lorenfb
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Re: Tesla's autopilot, on the road

Fri Nov 02, 2018 2:45 pm

Oils4AsphaultOnly wrote:
lorenfb wrote:
Oils4AsphaultOnly wrote:
if you're watching out for red light runners in autopilot, then you're doing it wrong.

as for the lane misreading, that's why you're supposed to supervise autopilot.


Actually, the implication was that the new road hazard is now Teslas crossing over the double yellow line while using AP,
i.e. besides red light runners and texting drivers.

How incompetent are Tesla's AP system designers that they didn't simulate for the condition, i.e. fairly basic, that occurred?
What a total joke that is! Time for Tesla to get help from the Waymo designers or GM for AP.

Bottom line: How many other scenarios that haven't been simulated by Tesla's AP system designers will result in accidents?


Did you see the break in the double-yellow line? You know, where the intersection was? You know, a surface street?

That's called using autopilot where it's not meant to be used.


Control systems that affect lives have to foresee deadly scenarios AND prevent the user from being in that scenario.
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smkettner
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Re: Tesla's autopilot, on the road

Fri Nov 02, 2018 3:26 pm

lorenfb wrote:Control systems that affect lives have to foresee deadly scenarios AND prevent the user from being in that scenario.

Do these systems need to be absolutely perfect or generally just twice as good as a human?
I honestly think the legal battle will be more difficult than the software.
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lorenfb
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Re: Tesla's autopilot, on the road

Fri Nov 02, 2018 3:33 pm

Zythryn wrote: It has more issues under certain circumstances than others and is still a work in progress.


And that's a major software system design problem where lives are affected by a software evolution in the field after the initial
design was fully tested and evaluated prior to the initial sales of a product. Software updates should only be done to fix critical initial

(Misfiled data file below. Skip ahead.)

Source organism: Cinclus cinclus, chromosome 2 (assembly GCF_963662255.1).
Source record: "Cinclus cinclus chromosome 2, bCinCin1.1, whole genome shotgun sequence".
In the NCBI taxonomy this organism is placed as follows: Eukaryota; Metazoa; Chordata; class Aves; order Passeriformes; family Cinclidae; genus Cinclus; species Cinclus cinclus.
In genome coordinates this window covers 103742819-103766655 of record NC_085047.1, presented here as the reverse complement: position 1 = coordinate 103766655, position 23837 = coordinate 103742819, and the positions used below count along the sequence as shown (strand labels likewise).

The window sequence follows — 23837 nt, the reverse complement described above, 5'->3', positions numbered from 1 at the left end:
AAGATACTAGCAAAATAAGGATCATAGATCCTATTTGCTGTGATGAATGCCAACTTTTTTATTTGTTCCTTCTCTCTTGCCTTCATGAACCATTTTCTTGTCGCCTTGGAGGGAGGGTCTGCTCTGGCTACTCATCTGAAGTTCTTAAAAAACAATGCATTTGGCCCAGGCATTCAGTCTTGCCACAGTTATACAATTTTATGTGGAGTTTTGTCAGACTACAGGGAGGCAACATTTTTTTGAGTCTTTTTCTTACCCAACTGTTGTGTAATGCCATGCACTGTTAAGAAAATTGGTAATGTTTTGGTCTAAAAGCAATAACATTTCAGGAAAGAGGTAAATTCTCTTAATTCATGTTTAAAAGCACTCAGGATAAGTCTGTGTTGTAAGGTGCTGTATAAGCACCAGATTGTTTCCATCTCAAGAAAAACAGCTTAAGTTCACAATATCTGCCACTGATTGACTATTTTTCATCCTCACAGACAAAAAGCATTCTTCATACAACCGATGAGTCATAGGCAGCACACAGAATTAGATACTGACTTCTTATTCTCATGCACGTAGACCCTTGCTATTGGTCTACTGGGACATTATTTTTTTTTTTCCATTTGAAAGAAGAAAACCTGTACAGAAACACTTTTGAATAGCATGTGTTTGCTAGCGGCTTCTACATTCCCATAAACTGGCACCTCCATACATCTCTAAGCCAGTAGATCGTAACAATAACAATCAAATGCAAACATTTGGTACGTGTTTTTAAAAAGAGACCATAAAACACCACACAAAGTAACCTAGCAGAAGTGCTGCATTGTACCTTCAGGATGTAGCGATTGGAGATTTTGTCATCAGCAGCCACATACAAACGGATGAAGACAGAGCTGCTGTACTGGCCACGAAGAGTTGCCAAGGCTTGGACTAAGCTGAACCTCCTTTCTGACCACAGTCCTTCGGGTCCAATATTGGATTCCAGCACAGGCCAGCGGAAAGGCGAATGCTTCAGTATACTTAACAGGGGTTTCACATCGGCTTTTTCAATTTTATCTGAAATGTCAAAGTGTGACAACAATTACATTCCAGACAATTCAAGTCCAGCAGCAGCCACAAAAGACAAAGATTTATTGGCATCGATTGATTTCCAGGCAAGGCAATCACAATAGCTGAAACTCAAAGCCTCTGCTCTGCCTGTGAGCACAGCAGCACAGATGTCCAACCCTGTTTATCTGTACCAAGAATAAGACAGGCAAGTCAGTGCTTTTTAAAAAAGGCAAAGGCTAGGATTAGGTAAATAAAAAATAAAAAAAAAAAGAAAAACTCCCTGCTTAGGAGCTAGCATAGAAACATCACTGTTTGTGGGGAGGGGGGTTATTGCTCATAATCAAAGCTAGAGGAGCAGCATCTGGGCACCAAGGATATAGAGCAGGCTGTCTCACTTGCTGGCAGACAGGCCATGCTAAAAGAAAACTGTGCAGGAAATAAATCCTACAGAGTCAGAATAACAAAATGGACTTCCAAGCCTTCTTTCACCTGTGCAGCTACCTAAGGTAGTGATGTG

design flaws and NOT for system enhancements. Consumer products like cell phones or PCs are not as likely to risk lives by
evolving a software system over time. It's likely that the safety issue previously posted up-thread had been fully simulated
and tested for, i.e. prevented from happening, but when the system software was modified some parameter could have changed
allowing the problematic and potentially deadly scenario to occur.

Remember, for software systems as used for AI in the Tesla AP, there're most likely a number of software groups involved
in basically independent efforts. Most who have been involved in software development understand that a simple tweak
in one area may result in another area of the system being compromised when a unique path, i.e. set of infrequent occurrences,
becomes active and results in a system failure, e.g. a life threatening accident. It's very likely that most all OEM automotive AP
efforts will finalize the system design, fully simulate all known possible scenarios, and fully field test the AP system prior to any
consumer sales. Only for major design flaws that risk lives or compromise the initial system design specification will the OEMs
resort to firmware updates. If the consumer isn't happy over time with the features of the original AP system when the vehicle
was purchased, then it's time for another vehicle, as is the case when any vehicle system/feature ages.
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Nubo
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Re: Tesla's autopilot, on the road

Fri Nov 02, 2018 7:12 pm

smkettner wrote:
lorenfb wrote:Control systems that affect lives have to foresee deadly scenarios AND prevent the user from being in that scenario.

Do these systems need to be absolutely perfect or generally just twice as good as a human?
I honestly think the legal battle will be more difficult than the software.


When the manufacturer becomes the driver (i.e. full autonomy), they assume liability for accidents. And considering the deep-pockets phenomenon, the accident rate will need to be miniscule. Unless government steps in to indemnify them and screw the victims.
I noticed you're still working with polymers.

lorenfb
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Re: Tesla's autopilot, on the road

Sat Nov 03, 2018 10:41 am